“But if he doesn’t strike back, if he doesn’t defend himself, which in common law you can defend yourself but on the rugby field you are not allowed to, you have just got to take it… it was an unprovoked attack. He [Kitchener] came at him – but the message is that you can do that, start a fight, punch someone and it’s the same penalty for both.

“And also to be able to swear at a referee and not be charged on it, and the inconsistencies when we talk about some of the hits that were going in there, there needs to be real clarity and shake up because the message that came out of that is wrong. 


“He [Piutau] has got his children and a wife and is a big leader in our team. But (for it) to be put out there the way it has isn’t great. I don’t think it is great for our game. You have got to have self-defence. What has he [Piutau] done? He’d made the tackle, turned the ball over, stepped back, the guy didn’t like it and he walked over and started swinging at him. 

“Yeah, he didn’t connect because Siale blocked it out, but you should be able to defend yourself if someone wants to attack you like that. For that person [Kitchener] to get the same punishment as someone defending himself, what do I say to Siale’s wife and his children if he gets a whack in the head and he can’t defend himself? Sorry, your husband is in hospital?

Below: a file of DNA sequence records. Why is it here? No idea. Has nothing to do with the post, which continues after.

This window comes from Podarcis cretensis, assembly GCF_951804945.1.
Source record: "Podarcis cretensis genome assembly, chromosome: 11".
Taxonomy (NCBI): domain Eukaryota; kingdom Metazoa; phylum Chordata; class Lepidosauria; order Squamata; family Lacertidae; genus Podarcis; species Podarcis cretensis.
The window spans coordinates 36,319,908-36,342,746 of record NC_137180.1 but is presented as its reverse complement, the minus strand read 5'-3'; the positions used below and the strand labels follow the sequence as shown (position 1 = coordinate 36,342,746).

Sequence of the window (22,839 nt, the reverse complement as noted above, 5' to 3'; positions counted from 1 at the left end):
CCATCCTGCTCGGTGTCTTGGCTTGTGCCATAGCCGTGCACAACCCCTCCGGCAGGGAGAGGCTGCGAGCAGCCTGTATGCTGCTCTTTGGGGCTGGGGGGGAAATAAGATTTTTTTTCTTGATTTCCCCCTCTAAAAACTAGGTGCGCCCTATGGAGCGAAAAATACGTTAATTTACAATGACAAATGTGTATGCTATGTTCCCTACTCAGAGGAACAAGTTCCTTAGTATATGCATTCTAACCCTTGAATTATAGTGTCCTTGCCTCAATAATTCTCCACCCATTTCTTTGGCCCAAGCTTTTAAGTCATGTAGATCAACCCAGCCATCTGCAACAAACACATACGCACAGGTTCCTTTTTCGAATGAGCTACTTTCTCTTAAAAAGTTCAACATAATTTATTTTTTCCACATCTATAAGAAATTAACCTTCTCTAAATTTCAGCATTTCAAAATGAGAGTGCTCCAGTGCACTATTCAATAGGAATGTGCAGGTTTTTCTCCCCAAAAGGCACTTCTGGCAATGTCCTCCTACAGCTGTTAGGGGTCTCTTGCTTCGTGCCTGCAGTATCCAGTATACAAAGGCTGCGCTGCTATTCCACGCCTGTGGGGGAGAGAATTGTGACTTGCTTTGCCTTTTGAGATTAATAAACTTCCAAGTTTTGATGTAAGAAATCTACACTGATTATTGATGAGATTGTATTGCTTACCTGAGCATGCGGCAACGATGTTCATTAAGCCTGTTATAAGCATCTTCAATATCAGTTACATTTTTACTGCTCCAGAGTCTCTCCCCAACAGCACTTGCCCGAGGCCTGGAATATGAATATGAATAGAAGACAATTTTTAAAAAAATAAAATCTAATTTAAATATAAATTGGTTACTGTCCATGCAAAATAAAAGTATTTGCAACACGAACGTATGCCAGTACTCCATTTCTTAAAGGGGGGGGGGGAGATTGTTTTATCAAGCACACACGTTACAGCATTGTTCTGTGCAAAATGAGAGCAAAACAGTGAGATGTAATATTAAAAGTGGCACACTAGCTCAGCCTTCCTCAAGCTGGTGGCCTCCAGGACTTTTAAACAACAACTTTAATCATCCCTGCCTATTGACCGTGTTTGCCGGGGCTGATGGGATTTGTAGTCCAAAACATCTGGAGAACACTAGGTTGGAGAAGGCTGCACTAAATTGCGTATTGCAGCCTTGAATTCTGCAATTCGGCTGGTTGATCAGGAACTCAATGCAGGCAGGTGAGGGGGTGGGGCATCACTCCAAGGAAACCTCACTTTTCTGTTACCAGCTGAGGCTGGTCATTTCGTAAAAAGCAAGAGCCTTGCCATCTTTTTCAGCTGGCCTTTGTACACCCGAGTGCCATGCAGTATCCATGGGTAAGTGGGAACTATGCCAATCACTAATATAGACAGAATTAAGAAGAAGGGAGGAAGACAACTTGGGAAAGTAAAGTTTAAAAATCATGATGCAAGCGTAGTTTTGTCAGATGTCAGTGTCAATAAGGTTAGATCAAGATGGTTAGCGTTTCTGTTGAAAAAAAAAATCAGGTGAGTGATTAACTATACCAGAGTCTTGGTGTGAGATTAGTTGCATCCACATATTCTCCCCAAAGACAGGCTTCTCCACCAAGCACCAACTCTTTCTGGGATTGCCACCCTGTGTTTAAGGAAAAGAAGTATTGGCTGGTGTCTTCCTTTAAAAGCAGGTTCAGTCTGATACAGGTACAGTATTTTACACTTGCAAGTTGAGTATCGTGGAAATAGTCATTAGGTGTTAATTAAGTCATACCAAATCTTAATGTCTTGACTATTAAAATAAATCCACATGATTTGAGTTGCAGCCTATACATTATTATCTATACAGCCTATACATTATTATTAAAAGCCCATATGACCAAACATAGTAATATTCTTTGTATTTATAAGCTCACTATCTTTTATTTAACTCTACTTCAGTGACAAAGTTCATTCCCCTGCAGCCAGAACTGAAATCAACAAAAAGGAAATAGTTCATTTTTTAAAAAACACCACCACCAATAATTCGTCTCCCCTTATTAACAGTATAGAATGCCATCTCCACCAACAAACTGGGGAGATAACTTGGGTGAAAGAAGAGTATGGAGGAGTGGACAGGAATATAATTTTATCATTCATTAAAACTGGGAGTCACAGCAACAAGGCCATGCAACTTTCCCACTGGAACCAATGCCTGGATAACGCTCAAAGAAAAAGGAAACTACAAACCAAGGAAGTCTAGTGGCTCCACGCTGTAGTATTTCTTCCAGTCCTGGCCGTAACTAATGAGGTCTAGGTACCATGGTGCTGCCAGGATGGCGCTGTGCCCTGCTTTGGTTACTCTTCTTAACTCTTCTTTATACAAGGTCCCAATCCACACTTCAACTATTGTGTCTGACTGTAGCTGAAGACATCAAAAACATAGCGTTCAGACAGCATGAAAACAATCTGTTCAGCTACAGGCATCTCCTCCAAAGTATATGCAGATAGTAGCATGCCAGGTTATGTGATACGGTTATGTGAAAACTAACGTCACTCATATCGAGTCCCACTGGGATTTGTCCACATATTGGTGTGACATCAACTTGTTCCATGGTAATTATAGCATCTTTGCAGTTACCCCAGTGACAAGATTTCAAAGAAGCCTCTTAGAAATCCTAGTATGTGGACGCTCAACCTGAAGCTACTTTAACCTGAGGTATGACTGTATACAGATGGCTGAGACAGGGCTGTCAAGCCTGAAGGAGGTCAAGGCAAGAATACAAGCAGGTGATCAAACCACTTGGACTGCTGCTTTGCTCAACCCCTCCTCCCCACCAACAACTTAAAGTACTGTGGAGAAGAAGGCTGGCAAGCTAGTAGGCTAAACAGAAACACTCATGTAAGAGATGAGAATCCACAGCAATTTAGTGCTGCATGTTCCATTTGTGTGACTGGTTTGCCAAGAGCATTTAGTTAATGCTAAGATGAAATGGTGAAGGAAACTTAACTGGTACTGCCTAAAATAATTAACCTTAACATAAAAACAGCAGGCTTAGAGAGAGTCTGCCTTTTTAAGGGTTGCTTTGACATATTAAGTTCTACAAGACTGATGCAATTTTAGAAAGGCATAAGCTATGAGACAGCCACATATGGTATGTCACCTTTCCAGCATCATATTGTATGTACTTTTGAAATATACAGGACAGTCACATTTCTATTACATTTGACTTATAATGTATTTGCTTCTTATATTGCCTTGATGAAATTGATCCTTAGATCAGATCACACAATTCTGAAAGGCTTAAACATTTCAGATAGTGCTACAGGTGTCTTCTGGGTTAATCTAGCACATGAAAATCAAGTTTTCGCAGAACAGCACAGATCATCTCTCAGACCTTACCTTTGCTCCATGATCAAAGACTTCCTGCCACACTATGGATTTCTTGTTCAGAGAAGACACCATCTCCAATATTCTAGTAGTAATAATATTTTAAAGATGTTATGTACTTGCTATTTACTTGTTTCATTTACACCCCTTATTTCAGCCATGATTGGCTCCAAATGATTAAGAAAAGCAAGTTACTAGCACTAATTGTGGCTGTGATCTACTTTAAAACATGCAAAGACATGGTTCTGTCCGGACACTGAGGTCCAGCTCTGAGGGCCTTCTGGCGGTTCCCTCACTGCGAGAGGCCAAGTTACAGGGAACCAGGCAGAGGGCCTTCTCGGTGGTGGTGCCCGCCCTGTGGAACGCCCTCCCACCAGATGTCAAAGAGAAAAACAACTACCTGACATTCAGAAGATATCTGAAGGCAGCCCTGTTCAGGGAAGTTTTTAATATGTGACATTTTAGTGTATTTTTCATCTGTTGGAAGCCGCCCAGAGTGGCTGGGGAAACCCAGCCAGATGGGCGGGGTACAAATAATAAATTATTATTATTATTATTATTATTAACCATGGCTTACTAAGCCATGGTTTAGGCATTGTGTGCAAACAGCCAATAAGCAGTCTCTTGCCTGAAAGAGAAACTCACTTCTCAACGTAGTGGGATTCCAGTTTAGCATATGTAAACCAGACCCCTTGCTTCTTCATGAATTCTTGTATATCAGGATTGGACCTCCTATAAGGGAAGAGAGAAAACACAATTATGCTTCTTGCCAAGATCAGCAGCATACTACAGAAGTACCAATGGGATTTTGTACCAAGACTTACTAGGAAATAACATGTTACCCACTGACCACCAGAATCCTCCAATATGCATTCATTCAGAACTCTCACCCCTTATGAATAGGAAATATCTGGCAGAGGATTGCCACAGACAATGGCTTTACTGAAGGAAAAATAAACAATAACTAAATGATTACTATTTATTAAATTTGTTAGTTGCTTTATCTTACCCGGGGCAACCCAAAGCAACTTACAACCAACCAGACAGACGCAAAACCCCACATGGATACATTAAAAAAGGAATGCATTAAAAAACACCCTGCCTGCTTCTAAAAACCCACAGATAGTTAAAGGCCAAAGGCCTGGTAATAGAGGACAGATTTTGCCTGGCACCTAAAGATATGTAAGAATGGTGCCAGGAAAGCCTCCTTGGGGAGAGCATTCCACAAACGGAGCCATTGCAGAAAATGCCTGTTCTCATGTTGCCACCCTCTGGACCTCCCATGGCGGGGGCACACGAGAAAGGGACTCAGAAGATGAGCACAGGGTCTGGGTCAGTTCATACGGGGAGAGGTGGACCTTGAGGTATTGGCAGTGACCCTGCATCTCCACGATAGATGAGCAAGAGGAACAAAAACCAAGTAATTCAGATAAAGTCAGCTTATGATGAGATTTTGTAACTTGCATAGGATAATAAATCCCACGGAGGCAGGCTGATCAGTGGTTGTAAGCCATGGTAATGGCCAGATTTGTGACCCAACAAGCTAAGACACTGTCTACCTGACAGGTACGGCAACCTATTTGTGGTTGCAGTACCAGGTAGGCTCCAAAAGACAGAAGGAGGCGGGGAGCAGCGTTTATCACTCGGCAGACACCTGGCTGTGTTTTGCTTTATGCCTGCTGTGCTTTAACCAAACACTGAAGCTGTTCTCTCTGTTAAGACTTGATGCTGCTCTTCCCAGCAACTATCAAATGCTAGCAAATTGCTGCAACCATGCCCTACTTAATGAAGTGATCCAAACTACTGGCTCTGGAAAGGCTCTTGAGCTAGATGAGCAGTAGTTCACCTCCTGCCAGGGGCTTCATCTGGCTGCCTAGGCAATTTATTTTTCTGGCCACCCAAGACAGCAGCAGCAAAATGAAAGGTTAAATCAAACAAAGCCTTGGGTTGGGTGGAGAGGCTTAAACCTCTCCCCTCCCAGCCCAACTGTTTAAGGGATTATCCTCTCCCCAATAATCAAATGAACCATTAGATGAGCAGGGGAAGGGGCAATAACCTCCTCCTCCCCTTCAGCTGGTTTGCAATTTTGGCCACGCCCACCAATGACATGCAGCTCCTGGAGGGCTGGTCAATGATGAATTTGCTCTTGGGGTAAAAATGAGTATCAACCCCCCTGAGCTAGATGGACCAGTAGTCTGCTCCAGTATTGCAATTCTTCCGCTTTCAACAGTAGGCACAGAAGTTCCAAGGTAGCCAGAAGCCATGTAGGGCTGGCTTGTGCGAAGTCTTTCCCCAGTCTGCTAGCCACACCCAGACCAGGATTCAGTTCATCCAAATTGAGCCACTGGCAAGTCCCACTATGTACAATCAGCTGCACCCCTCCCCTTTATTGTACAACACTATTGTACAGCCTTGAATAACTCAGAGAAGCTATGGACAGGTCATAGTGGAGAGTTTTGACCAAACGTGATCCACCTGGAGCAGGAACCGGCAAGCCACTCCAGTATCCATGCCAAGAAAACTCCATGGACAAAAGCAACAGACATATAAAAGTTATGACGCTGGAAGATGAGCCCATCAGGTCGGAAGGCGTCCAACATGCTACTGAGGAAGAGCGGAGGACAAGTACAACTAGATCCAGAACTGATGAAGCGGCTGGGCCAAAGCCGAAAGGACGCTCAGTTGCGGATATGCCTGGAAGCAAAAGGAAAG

“We talk in the game about mental wellness, we talk about player welfare but to go into that (judiciary) process, I was absolutely disappointed. I just hope that some good can come out of this… for someone to swear the way they did at our No1 referee (Wayne Barnes) and there is no charge, yet we saw some of the hits on Semi Radradra, we saw the hit on Ben Earl. I have had players cited for less than that but that is allowed to happen.

“Things have got to change, it really does because player safety is important. They break it down to Siale swung a punch but put it in context, put it on the street. You have got two men running at you. You can (either) take it and get damaged or you can protect yourself. And if you are going to protect yourself from that type of attack, you should be protected in the judiciary by our game. I just want the best for our game and our players.”